People can mean different things when they talk about constipation.
It can mean any of the following:
- pooing less than three times a week
- small, hard lumps of poo (when poo won’t move along your bowels, it’s called ‘impaction')
- straining or spending a long time trying to poo but nothing happens
- bloating or feeling sick, or it hurts to poo
- abdominal pain
- sense of incomplete emptying
- excessive wind
- watery diarrhoea-like fluid (this leaks from behind hard, impacted poo)
- not feeling hungry (and you're losing weight)
While most people will not have all of these, a combination is possible.
Constipation is more common in MS than bowel incontinence. The two can be linked, but people who have constipation will not necessarily go on to develop a problem with incontinence, or vice versa.
It's not always easy to approach the subject of bowel problems or constipation with your doctor or nurse. But professional help can make a real difference when trying to manage these issues. A GP, MS nurse, neurologist or a continence adviser can help.
Tips for treating constipation
Good fluid intake
The generally recommended fluid intake is around 6 to 8 cups or glasses a day (more if the weather’s hot or you’re exercising). A good fluid intake can help treat and prevent constipation. Apart from your first pee of the day (which is often darker), wee should be pale yellow. Darker wee means ‘drink more’.
If you have MS-related bladder problems, you may have limited your fluid intake. In this case, you will need to treat these as well.
You may be tempted to drink less if you have a bladder problem, or your MS makes getting to the toilet difficult. However, this can make constipation worse. Talk to your MS nurse, GP or continence nurse about how to manage this.
A balanced diet
Eating a balanced diet, which includes at least five portions of fruit and vegetables every day and plenty of fibre, can help you to achieve regular bowel movements. These foods may help relieve mild constipation:
- whole-grain cereals (including porridge, bran flakes or muesli)
- fruit (including dried fruit)
- vegetables (lentils, peas and beans – including baked beans – are especially high in fibre)
- nuts (including linseeds - also called flaxseeds)
Increase your fibre by switching from white bread, regular pasta and white rice, to wholemeal bread, whole-wheat pasta and brown rice.
When you add more fibre to your diet, go slowly. Too much too soon will cause bloating and wind. Fibre soaks up water in your bowel, so you’ll need to drink more, otherwise your poo will be hard and your constipation won’t get better.
For some people more fibre can make constipation worse. If this happens to you, get advice from a doctor, dietician, MS nurse or continence service.
Activity and exercise
If MS symptoms such as fatigue or reduced mobility mean you’re less active than you used to be, this can add to problems with constipation.
Being active doesn’t have to mean going out and playing a sport – it’s about finding the right activity to suit you and your abilities.
Regular and comfortable routine
Try to schedule a regular time to go to the toilet.
Around 20 to 30 minutes after breakfast is often the best time. Or you might schedule a regular time after coffee or a hot meal.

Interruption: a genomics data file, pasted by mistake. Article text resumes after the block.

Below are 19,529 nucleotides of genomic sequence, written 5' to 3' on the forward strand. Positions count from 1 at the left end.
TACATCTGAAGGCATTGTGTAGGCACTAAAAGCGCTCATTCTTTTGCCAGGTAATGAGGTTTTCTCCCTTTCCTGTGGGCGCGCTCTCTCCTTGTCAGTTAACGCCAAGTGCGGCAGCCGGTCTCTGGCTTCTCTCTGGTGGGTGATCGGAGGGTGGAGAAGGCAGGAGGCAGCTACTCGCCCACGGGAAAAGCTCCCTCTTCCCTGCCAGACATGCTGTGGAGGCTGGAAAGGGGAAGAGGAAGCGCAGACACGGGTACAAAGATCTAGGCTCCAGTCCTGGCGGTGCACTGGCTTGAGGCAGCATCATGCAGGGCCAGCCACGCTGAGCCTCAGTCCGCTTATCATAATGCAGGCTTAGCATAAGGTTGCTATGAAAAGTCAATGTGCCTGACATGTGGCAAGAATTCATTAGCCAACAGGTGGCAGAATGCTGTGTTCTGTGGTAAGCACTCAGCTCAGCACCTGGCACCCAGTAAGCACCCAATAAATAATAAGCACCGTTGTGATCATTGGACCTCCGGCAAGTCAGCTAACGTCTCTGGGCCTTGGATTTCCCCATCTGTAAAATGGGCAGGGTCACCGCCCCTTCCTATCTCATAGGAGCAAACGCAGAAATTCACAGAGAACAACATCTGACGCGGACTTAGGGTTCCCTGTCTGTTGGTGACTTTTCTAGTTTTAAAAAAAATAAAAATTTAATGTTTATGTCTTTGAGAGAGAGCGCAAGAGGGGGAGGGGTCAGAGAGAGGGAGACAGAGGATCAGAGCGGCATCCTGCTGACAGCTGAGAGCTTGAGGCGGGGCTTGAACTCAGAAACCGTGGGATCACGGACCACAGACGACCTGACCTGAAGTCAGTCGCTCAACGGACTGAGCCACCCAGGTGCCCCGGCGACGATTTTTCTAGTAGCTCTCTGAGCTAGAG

A toilet also needs to be fitted out so you can feel comfortable and stable. As it’s most natural for humans to squat to pass a stool, you may find it helps to have something to rest your feet on, so your knees are above hip level.
When going to the loo, try to relax and breathe normally. If you hold your breath and strain, you’ll tense up your anus – whereas you should be aiming to relax your anus to allow the stools to pass. Take your time (and have privacy), but try not to spend endless time in the toilet straining. If your bowels do not open, try again at the same time next day.
Some types of drugs commonly taken in MS are can cause constipation, including:
- drugs used to treat over-active bladder in MS such as oxybutynin (brand name Ditropan) or tolterodine (Detrusitol, Detrol)
- anti-spasticity drugs, like baclofen, used to treat muscle stiffness and spasms
- anti-depressants (amitriptyline, fluoxetine – including Prozac – and citalopram)
- some painkillers like pregabalin and gabapentin. Also any with codeine in them (including Co-codamol, Nurofen Plus and Solpadeine Max or Plus) or any with morphine in them like Oramorph
Treatments for constipation include laxatives that can be taken as tablets, capsules, a powder you add water to, or in a suppository (a capsule that you put up your back passage). Stool softeners can be used as a gel that you put inside your bottom using a micro or mini-enema.
Abdominal massage helps some people poo by stimulating the bowel to squeeze poo faster through it. You might use this as well as using laxatives or anal irrigation. A trained person needs to show you how to do this massage safely.
You can use a finger (digital stimulation) or hand (manual evacuation) to help you to poo. A specially trained nurse needs to teach you manual evacuation.
If these don’t work, then trans anal irrigation (also called rectal irrigation) might help. You use a pump system to wash your bottom out with water to make you poo – usually every other day. You need a prescription to get the pump system, and a doctor or nurse must teach you have to use it.
Other treatments include biofeedback (training your bowel) and electrical stimulation of nerves in your abdomen (belly). You’ll find more about all these treatments in our booklet ‘MS and your bowels’ or by speaking to your local continence service or MS nurse.